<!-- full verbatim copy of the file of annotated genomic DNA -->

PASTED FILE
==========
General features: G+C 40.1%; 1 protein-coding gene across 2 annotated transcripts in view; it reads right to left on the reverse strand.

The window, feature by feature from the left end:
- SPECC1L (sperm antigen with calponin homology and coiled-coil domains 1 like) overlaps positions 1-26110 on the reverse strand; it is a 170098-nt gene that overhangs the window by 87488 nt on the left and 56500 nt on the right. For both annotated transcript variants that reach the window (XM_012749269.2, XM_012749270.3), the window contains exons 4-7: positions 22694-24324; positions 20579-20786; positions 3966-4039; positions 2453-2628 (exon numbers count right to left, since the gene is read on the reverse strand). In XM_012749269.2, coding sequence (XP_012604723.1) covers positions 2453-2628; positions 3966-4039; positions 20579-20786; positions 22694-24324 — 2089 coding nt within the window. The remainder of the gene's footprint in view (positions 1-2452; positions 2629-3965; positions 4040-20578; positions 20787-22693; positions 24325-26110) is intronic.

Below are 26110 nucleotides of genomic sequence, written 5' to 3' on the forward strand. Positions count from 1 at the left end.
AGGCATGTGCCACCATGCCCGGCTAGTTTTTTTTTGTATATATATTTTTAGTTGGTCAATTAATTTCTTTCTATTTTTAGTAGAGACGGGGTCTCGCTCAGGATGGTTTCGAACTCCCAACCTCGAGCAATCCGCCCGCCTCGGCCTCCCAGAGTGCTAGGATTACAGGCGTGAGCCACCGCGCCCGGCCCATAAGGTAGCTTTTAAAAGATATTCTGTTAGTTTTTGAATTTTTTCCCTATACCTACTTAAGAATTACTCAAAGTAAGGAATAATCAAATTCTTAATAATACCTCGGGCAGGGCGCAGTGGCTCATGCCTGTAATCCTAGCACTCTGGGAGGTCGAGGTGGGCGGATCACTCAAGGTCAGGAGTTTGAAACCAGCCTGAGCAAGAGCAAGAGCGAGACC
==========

General features: G+C 40.1%; 1 protein-coding gene across 2 annotated transcripts in view; it reads right to left on the reverse strand.

The window, feature by feature from the left end:
- SPECC1L (sperm antigen with calponin homology and coiled-coil domains 1 like) overlaps positions 1-26110 on the reverse strand; it is a 170098-nt gene that overhangs the window by 87488 nt on the left and 56500 nt on the right. For both annotated transcript variants that reach the window (XM_012749269.2, XM_012749270.3), the window contains exons 4-7: positions 22694-24324; positions 20579-20786; positions 3966-4039; positions 2453-2628 (exon numbers count right to left, since the gene is read on the reverse strand). In XM_012749269.2, coding sequence (XP_012604723.1) covers positions 2453-2628; positions 3966-4039; positions 20579-20786; positions 22694-24324 — 2089 coding nt within the window. The remainder of the gene's footprint in view (positions 1-2452; positions 2629-3965; positions 4040-20578; positions 20787-22693; positions 24325-26110) is intronic.

Below are 26110 nucleotides of genomic sequence, written 5' to 3' on the forward strand. Positions count from 1 at the left end.
AGGCATGTGCCACCATGCCCGGCTAGTTTTTTTTTGTATATATATTTTTAGTTGGTCAATTAATTTCTTTCTATTTTTAGTAGAGACGGGGTCTCGCTCAGGATGGTTTCGAACTCCCAACCTCGAGCAATCCGCCCGCCTCGGCCTCCCAGAGTGCTAGGATTACAGGCGTGAGCCACCGCGCCCGGCCCATAAGGTAGCTTTTAAAAGATATTCTGTTAGTTTTTGAATTTTTTCCCTATACCTACTTAAGAATTACTCAAAGTAAGGAATAATCAAATTCTTAATAATACCTCGGGCAGGGCGCAGTGGCTCATGCCTGTAATCCTAGCACTCTGGGAGGTCGAGGTGGGCGGATCACTCAAGGTCAGGAGTTTGAAACCAGCCTGAGCAAGAGCAAGAGCGAGACC